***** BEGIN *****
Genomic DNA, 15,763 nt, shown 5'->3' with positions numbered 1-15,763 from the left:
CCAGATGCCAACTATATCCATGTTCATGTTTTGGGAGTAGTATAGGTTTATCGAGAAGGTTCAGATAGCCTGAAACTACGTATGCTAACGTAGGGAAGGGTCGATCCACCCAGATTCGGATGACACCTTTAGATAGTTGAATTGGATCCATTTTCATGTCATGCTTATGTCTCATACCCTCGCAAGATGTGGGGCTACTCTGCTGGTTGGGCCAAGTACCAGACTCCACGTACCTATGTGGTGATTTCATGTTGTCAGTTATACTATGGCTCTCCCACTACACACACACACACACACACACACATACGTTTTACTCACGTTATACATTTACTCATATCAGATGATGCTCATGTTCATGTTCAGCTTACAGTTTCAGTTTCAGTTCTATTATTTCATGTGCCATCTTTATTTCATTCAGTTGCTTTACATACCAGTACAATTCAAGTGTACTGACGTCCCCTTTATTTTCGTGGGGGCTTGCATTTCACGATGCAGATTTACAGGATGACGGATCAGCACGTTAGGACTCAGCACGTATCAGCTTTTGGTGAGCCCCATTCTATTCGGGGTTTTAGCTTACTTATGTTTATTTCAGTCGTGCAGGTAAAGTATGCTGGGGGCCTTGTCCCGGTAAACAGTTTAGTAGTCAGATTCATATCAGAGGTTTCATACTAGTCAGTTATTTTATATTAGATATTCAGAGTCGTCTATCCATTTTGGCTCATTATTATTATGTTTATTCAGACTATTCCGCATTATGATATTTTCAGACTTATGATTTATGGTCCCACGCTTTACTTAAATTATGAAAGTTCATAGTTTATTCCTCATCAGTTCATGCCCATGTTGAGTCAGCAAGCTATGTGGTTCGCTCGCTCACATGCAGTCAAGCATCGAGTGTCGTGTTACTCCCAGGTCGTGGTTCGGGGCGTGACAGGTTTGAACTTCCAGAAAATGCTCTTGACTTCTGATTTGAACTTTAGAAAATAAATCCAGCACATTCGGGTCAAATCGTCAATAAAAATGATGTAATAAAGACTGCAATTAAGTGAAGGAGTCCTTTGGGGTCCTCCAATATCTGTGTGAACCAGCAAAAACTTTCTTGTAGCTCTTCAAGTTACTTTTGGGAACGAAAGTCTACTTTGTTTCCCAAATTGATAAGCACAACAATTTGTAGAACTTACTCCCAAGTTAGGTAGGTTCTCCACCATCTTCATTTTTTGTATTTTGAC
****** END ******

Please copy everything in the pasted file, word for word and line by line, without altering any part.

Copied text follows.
Genomic DNA, 15,763 nt, shown 5'->3' with positions numbered 1-15,763 from the left:
CCAGATGCCAACTATATCCATGTTCATGTTTTGGGAGTAGTATAGGTTTATCGAGAAGGTTCAGATAGCCTGAAACTACGTATGCTAACGTAGGGAAGGGTCGATCCACCCAGATTCGGATGACACCTTTAGATAGTTGAATTGGATCCATTTTCATGTCATGCTTATGTCTCATACCCTCGCAAGATGTGGGGCTACTCTGCTGGTTGGGCCAAGTACCAGACTCCACGTACCTATGTGGTGATTTCATGTTGTCAGTTATACTATGGCTCTCCCACTACACACACACACACACACACACACATACGTTTTACTCACGTTATACATTTACTCATATCAGATGATGCTCATGTTCATGTTCAGCTTACAGTTTCAGTTTCAGTTCTATTATTTCATGTGCCATCTTTATTTCATTCAGTTGCTTTACATACCAGTACAATTCAAGTGTACTGACGTCCCCTTTATTTTCGTGGGGGCTTGCATTTCACGATGCAGATTTACAGGATGACGGATCAGCACGTTAGGACTCAGCACGTATCAGCTTTTGGTGAGCCCCATTCTATTCGGGGTTTTAGCTTACTTATGTTTATTTCAGTCGTGCAGGTAAAGTATGCTGGGGGCCTTGTCCCGGTAAACAGTTTAGTAGTCAGATTCATATCAGAGGTTTCATACTAGTCAGTTATTTTATATTAGATATTCAGAGTCGTCTATCCATTTTGGCTCATTATTATTATGTTTATTCAGACTATTCCGCATTATGATATTTTCAGACTTATGATTTATGGTCCCACGCTTTACTTAAATTATGAAAGTTCATAGTTTATTCCTCATCAGTTCATGCCCATGTTGAGTCAGCAAGCTATGTGGTTCGCTCGCTCACATGCAGTCAAGCATCGAGTGTCGTGTTACTCCCAGGTCGTGGTTCGGGGCGTGACAGGTTTGAACTTCCAGAAAATGCTCTTGACTTCTGATTTGAACTTTAGAAAATAAATCCAGCACATTCGGGTCAAATCGTCAATAAAAATGATGTAATAAAGACTGCAATTAAGTGAAGGAGTCCTTTGGGGTCCTCCAATATCTGTGTGAACCAGCAAAAACTTTCTTGTAGCTCTTCAAGTTACTTTTGGGAACGAAAGTCTACTTTGTTTCCCAAATTGATAAGCACAACAATTTGTAGAACTTACTCCCAAGTTAGGTAGGTTCTCCACCATCTTCATTTTTTGTATTTTGAC